Lately I’ve been looking at NPSs, which is special-needs-parents-speak for Non-Public-Schools. For some reason, it’s better to say “non-public” than “private,” because the latter implies something that might not fit the needs of a kid like Dar.
One does not simply walk into an NPS. One calls first and makes an appointment, sometimes more than a month in advance. There’s at least one NPS in Berkeley where I’m considering walking up and ringing the doorbell, because no one answers its listed number and you can’t leave a message. But I don’t want to violate anyone’s safe space, especially someone who might be responsible for raising my child.
Among the things I’ve learned:
NPSs are small. They tend to have fewer than 40 students ranging in age from six to 22. Yes, 22. That’s how long a kid like Dar can be eligible for school services. Then…well, let’s not get to then yet.
NPSs don’t tend to have a lot of kids Dar’s age. He’s on the young side. One teacher told me, “Oh, it would be great to have a seven-year-old running around here.” That same teacher lamented that by the time they get a kid, his/her bad habits are hard to adjust.
Relatedly, the kids at NPSs sometimes blow my mind, because they’re all over the place like Dar, but they’re six feet tall. It’s like I’m time traveling. I keep wondering how I’m going to deal with Dar when I can’t physically overpower him.
NPSs are sometimes called “the end of the line”: the final option for kids who can’t go anywhere else. This has negative and positive connotations, and sometimes that depends on who you are. If you’re the school district, a good NPS is a negative, because it’s the most expensive possible option, but if you’re the parent, sometimes that money means your kid is getting the most possible attention and care.
Are NPSs depressing? Sometimes! Surrounded by the severely disabled, one can feel a profound sense of empathy. Or “wow I’m lucky this person isn’t me.” Or the old Talking Heads lyrics: “This is not my beautiful house. This is not my beautiful wife!”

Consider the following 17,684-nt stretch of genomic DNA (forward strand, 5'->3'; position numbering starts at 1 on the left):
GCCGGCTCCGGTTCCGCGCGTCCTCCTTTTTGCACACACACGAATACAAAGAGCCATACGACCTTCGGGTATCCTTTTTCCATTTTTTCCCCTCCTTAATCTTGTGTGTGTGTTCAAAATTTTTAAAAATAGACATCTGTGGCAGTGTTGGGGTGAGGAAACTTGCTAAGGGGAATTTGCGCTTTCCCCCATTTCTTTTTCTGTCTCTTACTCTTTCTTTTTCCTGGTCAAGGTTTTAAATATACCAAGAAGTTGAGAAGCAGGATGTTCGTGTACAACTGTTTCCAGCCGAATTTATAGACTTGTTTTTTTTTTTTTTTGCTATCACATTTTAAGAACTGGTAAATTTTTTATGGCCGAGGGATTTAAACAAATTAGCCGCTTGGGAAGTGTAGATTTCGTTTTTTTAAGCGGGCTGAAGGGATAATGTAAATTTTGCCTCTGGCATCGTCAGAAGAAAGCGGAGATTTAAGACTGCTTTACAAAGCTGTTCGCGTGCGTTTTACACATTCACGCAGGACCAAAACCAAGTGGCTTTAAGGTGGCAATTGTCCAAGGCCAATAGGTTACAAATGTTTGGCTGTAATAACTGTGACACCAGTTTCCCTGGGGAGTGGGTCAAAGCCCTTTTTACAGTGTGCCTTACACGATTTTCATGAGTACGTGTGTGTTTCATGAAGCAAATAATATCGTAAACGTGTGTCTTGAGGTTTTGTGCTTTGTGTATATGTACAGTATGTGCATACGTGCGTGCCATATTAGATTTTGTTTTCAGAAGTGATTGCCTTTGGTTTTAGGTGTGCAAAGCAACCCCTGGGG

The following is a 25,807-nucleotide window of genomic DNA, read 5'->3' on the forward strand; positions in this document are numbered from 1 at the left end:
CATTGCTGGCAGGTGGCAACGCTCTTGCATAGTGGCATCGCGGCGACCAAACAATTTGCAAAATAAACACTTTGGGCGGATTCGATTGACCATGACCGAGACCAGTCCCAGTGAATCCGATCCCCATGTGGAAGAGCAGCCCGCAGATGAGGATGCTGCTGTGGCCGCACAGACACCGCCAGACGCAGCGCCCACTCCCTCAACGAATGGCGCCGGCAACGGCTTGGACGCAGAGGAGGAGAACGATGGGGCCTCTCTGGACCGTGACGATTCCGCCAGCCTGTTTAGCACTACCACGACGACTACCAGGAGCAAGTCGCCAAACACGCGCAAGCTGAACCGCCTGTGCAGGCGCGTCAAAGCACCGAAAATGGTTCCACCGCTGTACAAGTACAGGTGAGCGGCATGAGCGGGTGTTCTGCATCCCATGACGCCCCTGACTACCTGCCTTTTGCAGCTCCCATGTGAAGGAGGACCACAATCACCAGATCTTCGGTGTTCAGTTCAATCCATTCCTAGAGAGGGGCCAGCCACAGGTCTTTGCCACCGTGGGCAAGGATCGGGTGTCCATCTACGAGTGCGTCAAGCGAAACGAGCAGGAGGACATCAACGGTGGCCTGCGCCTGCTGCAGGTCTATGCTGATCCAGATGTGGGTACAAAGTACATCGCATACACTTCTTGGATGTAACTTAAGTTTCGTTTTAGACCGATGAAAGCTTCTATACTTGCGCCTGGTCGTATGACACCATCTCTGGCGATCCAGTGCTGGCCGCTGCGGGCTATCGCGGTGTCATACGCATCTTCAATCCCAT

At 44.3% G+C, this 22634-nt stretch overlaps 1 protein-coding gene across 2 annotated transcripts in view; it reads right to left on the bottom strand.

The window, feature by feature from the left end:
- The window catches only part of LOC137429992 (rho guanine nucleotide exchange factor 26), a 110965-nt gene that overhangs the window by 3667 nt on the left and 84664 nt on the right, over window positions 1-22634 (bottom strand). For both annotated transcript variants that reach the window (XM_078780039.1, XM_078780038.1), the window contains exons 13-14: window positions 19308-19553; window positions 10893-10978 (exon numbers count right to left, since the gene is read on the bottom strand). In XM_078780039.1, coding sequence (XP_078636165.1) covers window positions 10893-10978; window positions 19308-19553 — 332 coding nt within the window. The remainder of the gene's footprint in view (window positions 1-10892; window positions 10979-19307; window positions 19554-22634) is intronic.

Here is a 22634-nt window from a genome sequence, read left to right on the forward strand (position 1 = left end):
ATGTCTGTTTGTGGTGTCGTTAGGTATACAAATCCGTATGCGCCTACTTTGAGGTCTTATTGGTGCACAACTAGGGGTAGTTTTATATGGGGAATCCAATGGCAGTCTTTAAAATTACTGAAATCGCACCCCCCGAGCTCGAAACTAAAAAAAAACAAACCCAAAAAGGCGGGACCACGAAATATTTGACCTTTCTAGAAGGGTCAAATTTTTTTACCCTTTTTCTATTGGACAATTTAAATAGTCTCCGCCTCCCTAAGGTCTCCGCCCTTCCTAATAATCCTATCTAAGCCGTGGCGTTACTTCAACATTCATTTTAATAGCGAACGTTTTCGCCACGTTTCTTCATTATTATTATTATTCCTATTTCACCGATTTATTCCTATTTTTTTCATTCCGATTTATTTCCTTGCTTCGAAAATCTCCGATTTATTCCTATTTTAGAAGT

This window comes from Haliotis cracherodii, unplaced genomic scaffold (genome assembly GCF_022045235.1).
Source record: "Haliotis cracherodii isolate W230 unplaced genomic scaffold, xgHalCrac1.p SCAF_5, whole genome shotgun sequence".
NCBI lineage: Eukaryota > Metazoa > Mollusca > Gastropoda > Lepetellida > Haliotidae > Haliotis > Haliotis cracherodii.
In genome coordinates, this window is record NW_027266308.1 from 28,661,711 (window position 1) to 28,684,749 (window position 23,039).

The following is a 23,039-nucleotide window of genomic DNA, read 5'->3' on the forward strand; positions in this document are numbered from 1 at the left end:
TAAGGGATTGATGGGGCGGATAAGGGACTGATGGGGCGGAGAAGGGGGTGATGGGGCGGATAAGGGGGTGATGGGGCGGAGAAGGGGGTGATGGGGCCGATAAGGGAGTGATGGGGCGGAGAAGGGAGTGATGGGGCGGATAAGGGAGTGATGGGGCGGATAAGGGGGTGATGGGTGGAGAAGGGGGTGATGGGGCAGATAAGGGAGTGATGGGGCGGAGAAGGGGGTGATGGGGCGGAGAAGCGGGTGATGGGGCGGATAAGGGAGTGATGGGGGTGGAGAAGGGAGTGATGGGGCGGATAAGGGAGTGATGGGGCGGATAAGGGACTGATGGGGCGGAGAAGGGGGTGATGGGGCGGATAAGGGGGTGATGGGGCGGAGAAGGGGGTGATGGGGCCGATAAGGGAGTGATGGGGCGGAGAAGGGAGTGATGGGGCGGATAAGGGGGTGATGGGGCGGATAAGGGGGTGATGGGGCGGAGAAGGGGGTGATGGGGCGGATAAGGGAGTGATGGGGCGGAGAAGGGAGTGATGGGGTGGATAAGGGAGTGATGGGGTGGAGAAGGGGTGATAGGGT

They always want to ask me about Dar. I wind up bringing out photos on my phone, and they wind up telling me how adorable he is (duh). I guess it’s a mutual job interview, even if I think of it as me grilling them. Or maybe they’re just trying to be nice. If it’s the latter, I don’t really enjoy going over and over what Dar can and can’t do. I do that enough here! Ha ha. It’s actually easier to type than to say.
When I ask the director, “how much will this cost?” the director tends to laugh. That’s not a question that needs an answer, apparently, because the district has to pay. I have heard, however, that things are not always so cut and dried. At least in the case of the Berkeley Unified School District, sometimes the district agrees to pay only part of the tuition. Other times, the transportation costs become a bone of contention. Right now, we (okay, usually I) drive Dar back and forth to school. One Berkeley parent advised me to stop doing that and include school-provided transport in my next IEP, so that if and when the district authorized Dar’s attendance at another school, it would have to pay for the transport. Considering we’re talking an easy four figures a month, I really ought to think about this.
I knew this already, but visiting NPSs drives home the point that NPSs are no automatic panacea. There’s no way to know if Dar would thrive in a place where every kid was more like him. There’s no control in this experiment. What I wouldn’t give for less experiment, more control.